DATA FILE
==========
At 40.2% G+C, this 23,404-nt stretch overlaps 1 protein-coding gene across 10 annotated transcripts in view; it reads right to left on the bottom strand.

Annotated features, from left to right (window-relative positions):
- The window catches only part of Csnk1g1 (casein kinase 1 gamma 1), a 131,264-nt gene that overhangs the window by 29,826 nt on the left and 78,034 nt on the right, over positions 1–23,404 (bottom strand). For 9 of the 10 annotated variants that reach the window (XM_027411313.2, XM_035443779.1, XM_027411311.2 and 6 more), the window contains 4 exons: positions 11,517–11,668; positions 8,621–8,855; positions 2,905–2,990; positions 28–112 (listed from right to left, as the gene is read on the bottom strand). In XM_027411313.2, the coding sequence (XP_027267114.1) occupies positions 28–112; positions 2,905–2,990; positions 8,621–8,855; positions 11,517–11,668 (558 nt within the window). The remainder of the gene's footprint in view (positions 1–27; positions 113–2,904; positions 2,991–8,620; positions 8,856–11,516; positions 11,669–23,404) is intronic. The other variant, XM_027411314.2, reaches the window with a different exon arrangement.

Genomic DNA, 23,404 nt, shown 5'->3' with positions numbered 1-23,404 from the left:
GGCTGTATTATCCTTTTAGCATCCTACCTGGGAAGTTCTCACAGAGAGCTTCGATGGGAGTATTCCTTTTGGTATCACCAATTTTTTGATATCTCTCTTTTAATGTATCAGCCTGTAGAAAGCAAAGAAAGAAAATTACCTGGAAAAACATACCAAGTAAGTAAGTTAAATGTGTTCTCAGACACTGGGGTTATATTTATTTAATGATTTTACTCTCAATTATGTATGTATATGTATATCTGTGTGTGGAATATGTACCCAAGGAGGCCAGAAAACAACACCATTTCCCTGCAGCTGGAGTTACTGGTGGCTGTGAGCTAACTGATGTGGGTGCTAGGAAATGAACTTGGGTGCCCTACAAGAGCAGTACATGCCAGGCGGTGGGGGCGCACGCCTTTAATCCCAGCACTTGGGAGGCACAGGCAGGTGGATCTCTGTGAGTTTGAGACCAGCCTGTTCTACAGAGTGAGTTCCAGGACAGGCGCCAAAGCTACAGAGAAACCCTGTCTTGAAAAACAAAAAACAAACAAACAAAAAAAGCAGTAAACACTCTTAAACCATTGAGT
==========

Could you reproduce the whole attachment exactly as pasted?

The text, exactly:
At 40.2% G+C, this 23,404-nt stretch overlaps 1 protein-coding gene across 10 annotated transcripts in view; it reads right to left on the bottom strand.

Annotated features, from left to right (window-relative positions):
- The window catches only part of Csnk1g1 (casein kinase 1 gamma 1), a 131,264-nt gene that overhangs the window by 29,826 nt on the left and 78,034 nt on the right, over positions 1–23,404 (bottom strand). For 9 of the 10 annotated variants that reach the window (XM_027411313.2, XM_035443779.1, XM_027411311.2 and 6 more), the window contains 4 exons: positions 11,517–11,668; positions 8,621–8,855; positions 2,905–2,990; positions 28–112 (listed from right to left, as the gene is read on the bottom strand). In XM_027411313.2, the coding sequence (XP_027267114.1) occupies positions 28–112; positions 2,905–2,990; positions 8,621–8,855; positions 11,517–11,668 (558 nt within the window). The remainder of the gene's footprint in view (positions 1–27; positions 113–2,904; positions 2,991–8,620; positions 8,856–11,516; positions 11,669–23,404) is intronic. The other variant, XM_027411314.2, reaches the window with a different exon arrangement.

Genomic DNA, 23,404 nt, shown 5'->3' with positions numbered 1-23,404 from the left:
GGCTGTATTATCCTTTTAGCATCCTACCTGGGAAGTTCTCACAGAGAGCTTCGATGGGAGTATTCCTTTTGGTATCACCAATTTTTTGATATCTCTCTTTTAATGTATCAGCCTGTAGAAAGCAAAGAAAGAAAATTACCTGGAAAAACATACCAAGTAAGTAAGTTAAATGTGTTCTCAGACACTGGGGTTATATTTATTTAATGATTTTACTCTCAATTATGTATGTATATGTATATCTGTGTGTGGAATATGTACCCAAGGAGGCCAGAAAACAACACCATTTCCCTGCAGCTGGAGTTACTGGTGGCTGTGAGCTAACTGATGTGGGTGCTAGGAAATGAACTTGGGTGCCCTACAAGAGCAGTACATGCCAGGCGGTGGGGGCGCACGCCTTTAATCCCAGCACTTGGGAGGCACAGGCAGGTGGATCTCTGTGAGTTTGAGACCAGCCTGTTCTACAGAGTGAGTTCCAGGACAGGCGCCAAAGCTACAGAGAAACCCTGTCTTGAAAAACAAAAAACAAACAAACAAAAAAAGCAGTAAACACTCTTAAACCATTGAGT